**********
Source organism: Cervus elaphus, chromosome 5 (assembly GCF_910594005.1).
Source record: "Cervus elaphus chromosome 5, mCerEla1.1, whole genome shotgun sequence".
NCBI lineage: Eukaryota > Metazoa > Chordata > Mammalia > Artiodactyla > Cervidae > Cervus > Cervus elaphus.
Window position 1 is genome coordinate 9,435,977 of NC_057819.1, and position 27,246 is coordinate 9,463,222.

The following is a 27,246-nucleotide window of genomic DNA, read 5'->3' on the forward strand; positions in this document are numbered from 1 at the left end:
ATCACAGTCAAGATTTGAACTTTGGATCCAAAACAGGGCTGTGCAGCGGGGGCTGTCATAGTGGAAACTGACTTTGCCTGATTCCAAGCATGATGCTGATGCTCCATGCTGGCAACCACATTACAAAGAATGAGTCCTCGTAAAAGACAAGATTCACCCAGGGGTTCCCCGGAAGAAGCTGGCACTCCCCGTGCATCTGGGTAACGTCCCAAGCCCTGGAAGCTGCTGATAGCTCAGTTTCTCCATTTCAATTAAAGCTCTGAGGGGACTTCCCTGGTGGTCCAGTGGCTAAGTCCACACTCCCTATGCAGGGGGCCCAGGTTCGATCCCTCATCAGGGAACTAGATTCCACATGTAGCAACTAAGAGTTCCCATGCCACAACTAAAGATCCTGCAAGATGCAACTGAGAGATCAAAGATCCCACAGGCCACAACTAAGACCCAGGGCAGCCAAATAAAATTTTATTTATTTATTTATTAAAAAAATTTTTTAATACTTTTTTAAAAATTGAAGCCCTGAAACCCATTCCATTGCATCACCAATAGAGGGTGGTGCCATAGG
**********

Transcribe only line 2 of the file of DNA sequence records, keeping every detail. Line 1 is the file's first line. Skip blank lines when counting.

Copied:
Source record: "Cervus elaphus chromosome 5, mCerEla1.1, whole genome shotgun sequence".